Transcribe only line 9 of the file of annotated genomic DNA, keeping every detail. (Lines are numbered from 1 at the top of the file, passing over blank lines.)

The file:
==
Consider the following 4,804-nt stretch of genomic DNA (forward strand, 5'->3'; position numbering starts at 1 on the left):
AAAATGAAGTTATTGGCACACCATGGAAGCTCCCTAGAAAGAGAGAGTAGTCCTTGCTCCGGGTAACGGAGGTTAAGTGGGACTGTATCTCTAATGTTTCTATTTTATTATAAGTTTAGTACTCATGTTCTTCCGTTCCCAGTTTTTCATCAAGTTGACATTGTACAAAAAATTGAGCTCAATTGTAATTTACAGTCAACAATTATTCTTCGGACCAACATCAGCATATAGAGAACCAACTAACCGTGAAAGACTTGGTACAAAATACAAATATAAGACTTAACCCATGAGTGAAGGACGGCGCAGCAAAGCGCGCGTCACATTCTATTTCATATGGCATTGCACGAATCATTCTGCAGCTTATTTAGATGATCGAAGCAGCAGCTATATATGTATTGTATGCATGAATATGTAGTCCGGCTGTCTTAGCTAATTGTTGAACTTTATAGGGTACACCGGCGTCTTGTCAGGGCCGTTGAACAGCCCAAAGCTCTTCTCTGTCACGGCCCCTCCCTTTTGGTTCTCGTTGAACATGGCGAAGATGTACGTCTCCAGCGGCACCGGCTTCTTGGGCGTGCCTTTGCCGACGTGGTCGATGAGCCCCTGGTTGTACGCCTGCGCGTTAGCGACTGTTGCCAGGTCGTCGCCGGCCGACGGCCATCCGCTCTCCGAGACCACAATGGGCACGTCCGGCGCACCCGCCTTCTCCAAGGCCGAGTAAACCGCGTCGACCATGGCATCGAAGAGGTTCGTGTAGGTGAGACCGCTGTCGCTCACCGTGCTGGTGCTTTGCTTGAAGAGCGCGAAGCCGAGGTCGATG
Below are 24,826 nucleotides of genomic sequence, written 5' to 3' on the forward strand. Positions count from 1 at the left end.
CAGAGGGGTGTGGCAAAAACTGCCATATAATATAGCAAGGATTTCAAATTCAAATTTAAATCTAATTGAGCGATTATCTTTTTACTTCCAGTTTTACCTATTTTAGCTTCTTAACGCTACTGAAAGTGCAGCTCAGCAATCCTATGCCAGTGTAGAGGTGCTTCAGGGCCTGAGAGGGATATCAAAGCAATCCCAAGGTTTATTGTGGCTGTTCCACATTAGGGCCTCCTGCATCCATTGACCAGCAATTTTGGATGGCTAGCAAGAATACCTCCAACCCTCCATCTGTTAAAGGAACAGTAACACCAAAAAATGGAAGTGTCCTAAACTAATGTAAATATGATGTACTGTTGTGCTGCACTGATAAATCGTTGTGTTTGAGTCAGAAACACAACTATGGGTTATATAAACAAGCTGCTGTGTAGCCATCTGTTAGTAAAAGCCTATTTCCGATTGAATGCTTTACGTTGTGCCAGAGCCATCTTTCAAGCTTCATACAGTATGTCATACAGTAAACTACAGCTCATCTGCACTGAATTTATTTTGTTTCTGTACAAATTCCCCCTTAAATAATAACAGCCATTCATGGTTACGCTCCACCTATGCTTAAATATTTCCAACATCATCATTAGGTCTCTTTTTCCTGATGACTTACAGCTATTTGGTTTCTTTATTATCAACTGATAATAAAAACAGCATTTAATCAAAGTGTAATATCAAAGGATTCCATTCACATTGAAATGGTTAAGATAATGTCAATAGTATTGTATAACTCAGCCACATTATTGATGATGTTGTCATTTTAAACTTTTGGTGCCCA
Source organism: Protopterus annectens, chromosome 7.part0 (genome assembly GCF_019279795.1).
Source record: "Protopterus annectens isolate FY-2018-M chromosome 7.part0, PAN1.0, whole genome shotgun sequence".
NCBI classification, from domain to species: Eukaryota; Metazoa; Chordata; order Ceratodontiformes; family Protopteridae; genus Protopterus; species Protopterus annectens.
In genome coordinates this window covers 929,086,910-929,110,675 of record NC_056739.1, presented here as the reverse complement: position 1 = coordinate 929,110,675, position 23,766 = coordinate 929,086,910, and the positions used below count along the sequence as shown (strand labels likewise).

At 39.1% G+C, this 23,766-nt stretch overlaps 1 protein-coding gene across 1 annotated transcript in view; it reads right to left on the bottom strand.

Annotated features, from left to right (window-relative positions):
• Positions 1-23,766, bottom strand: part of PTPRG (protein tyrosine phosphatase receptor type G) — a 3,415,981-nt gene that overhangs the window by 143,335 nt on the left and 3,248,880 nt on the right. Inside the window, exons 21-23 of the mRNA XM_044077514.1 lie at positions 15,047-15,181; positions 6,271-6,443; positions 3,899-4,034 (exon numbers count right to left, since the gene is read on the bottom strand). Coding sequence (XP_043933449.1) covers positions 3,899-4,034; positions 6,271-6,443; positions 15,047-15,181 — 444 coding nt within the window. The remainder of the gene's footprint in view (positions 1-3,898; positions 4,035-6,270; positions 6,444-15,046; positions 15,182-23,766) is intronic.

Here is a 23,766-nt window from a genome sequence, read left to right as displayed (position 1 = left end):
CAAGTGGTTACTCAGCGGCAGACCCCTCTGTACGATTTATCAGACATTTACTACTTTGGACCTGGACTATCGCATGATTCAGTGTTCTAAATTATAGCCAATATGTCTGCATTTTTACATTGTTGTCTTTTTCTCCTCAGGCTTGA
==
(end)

At 39.1% G+C, this 23,766-nt stretch overlaps 1 protein-coding gene across 1 annotated transcript in view; it reads right to left on the bottom strand.